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Admiralty chart of the Gulf of Thailand

China Sea. Gulf of Siam. Chiefly from Surveys of John Richards, Master Commanding H.M.S. Saracen, 1859.
Published at the Admiralty,
Publication place
Publication date
1st. April, 1881, 1922. Large corrections to 23rd Dec. 1923. Small corrections to 1932.
1070 by 710mm. (42.25 by 28 inches).


Engraved chart, including tidal information, compass roses, soundings, seabed notations, currents, sandbanks, shoals, lighthouses and beacons picked out in yellow and red, with inland elevations.


Detailed chart of the Gulf of Thailand.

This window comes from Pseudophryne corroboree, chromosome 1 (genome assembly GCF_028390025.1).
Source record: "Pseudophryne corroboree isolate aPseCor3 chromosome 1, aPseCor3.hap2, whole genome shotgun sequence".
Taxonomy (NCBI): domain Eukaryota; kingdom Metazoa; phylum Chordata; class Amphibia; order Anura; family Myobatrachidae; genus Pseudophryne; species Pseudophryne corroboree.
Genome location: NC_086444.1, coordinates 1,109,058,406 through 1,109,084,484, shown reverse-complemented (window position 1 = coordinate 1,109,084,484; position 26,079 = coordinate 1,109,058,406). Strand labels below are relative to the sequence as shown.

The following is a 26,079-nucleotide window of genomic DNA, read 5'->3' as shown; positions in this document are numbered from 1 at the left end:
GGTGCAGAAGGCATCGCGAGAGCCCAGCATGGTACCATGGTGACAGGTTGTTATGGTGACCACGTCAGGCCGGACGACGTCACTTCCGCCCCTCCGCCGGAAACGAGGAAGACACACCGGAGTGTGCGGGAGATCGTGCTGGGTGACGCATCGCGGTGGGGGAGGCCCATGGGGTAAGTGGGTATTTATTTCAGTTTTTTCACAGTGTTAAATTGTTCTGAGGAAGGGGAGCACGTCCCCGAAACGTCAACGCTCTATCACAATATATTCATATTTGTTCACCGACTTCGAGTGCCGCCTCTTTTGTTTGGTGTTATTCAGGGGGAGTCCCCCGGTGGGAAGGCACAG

The British Hydrographic Office was founded in 1795 by George III, who appointed Alexander Dalrymple as the first Hydrographer to the Admiralty. The first charts were produced in 1800. Unlike the U. S. Coast Survey the Hydrographic Office was given permission to sell charts to the public and they produced a great number of sea charts covering every corner of the globe. Most of the Admiralty charts produced by the Hydrographic Office delineated coastline as well as high and low water marks and record depth of water as established by soundings. In addition these charts included information on shoals, reefs, and other navigational hazards that plagued mariners across the world. Thanks to the innovations of Sir Francis Beaufort, who developed the Beaufort Scale of wind strength, the British Hydrographic Office became one of the leading producers of sea charts. In fact, such was their accuracy that the phrase 'Safe as an Admiralty Chart' was coined.